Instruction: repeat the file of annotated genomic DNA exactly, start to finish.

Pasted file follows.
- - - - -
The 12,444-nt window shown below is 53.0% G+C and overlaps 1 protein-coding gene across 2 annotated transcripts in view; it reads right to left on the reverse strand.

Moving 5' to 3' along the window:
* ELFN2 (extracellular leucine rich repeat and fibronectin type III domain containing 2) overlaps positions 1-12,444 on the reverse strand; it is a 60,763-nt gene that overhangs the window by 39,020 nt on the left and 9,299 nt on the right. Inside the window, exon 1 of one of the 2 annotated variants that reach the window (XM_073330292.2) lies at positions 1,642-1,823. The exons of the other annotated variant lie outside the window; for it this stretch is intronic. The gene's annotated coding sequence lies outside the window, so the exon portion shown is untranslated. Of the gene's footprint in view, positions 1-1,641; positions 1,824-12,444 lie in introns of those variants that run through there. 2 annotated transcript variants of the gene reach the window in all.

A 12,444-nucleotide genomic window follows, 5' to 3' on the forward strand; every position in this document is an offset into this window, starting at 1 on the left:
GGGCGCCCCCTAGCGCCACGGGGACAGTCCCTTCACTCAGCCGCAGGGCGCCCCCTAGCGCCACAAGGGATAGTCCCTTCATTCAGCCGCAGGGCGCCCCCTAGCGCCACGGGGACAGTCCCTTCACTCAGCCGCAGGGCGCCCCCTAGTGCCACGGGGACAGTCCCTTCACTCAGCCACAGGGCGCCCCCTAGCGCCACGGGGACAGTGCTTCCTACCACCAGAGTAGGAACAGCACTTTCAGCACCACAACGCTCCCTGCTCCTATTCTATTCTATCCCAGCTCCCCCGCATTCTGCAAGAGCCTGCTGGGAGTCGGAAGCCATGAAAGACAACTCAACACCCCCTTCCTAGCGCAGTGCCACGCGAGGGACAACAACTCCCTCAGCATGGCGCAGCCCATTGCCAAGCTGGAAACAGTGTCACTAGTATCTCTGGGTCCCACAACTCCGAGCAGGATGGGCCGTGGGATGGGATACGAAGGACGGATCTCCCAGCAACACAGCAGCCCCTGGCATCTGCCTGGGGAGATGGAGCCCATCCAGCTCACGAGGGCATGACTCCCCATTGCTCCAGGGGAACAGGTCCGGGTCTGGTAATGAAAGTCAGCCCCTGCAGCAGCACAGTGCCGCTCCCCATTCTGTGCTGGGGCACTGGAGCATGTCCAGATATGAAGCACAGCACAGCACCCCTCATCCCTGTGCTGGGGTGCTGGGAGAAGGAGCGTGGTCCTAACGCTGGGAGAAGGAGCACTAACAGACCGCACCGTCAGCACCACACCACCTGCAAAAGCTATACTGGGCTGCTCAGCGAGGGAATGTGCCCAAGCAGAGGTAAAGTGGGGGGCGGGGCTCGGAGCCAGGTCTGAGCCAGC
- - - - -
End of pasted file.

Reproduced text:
The 12,444-nt window shown below is 53.0% G+C and overlaps 1 protein-coding gene across 2 annotated transcripts in view; it reads right to left on the reverse strand.

Moving 5' to 3' along the window:
* ELFN2 (extracellular leucine rich repeat and fibronectin type III domain containing 2) overlaps positions 1-12,444 on the reverse strand; it is a 60,763-nt gene that overhangs the window by 39,020 nt on the left and 9,299 nt on the right. Inside the window, exon 1 of one of the 2 annotated variants that reach the window (XM_073330292.2) lies at positions 1,642-1,823. The exons of the other annotated variant lie outside the window; for it this stretch is intronic. The gene's annotated coding sequence lies outside the window, so the exon portion shown is untranslated. Of the gene's footprint in view, positions 1-1,641; positions 1,824-12,444 lie in introns of those variants that run through there. 2 annotated transcript variants of the gene reach the window in all.

A 12,444-nucleotide genomic window follows, 5' to 3' on the forward strand; every position in this document is an offset into this window, starting at 1 on the left:
GGGCGCCCCCTAGCGCCACGGGGACAGTCCCTTCACTCAGCCGCAGGGCGCCCCCTAGCGCCACAAGGGATAGTCCCTTCATTCAGCCGCAGGGCGCCCCCTAGCGCCACGGGGACAGTCCCTTCACTCAGCCGCAGGGCGCCCCCTAGTGCCACGGGGACAGTCCCTTCACTCAGCCACAGGGCGCCCCCTAGCGCCACGGGGACAGTGCTTCCTACCACCAGAGTAGGAACAGCACTTTCAGCACCACAACGCTCCCTGCTCCTATTCTATTCTATCCCAGCTCCCCCGCATTCTGCAAGAGCCTGCTGGGAGTCGGAAGCCATGAAAGACAACTCAACACCCCCTTCCTAGCGCAGTGCCACGCGAGGGACAACAACTCCCTCAGCATGGCGCAGCCCATTGCCAAGCTGGAAACAGTGTCACTAGTATCTCTGGGTCCCACAACTCCGAGCAGGATGGGCCGTGGGATGGGATACGAAGGACGGATCTCCCAGCAACACAGCAGCCCCTGGCATCTGCCTGGGGAGATGGAGCCCATCCAGCTCACGAGGGCATGACTCCCCATTGCTCCAGGGGAACAGGTCCGGGTCTGGTAATGAAAGTCAGCCCCTGCAGCAGCACAGTGCCGCTCCCCATTCTGTGCTGGGGCACTGGAGCATGTCCAGATATGAAGCACAGCACAGCACCCCTCATCCCTGTGCTGGGGTGCTGGGAGAAGGAGCGTGGTCCTAACGCTGGGAGAAGGAGCACTAACAGACCGCACCGTCAGCACCACACCACCTGCAAAAGCTATACTGGGCTGCTCAGCGAGGGAATGTGCCCAAGCAGAGGTAAAGTGGGGGGCGGGGCTCGGAGCCAGGTCTGAGCCAGC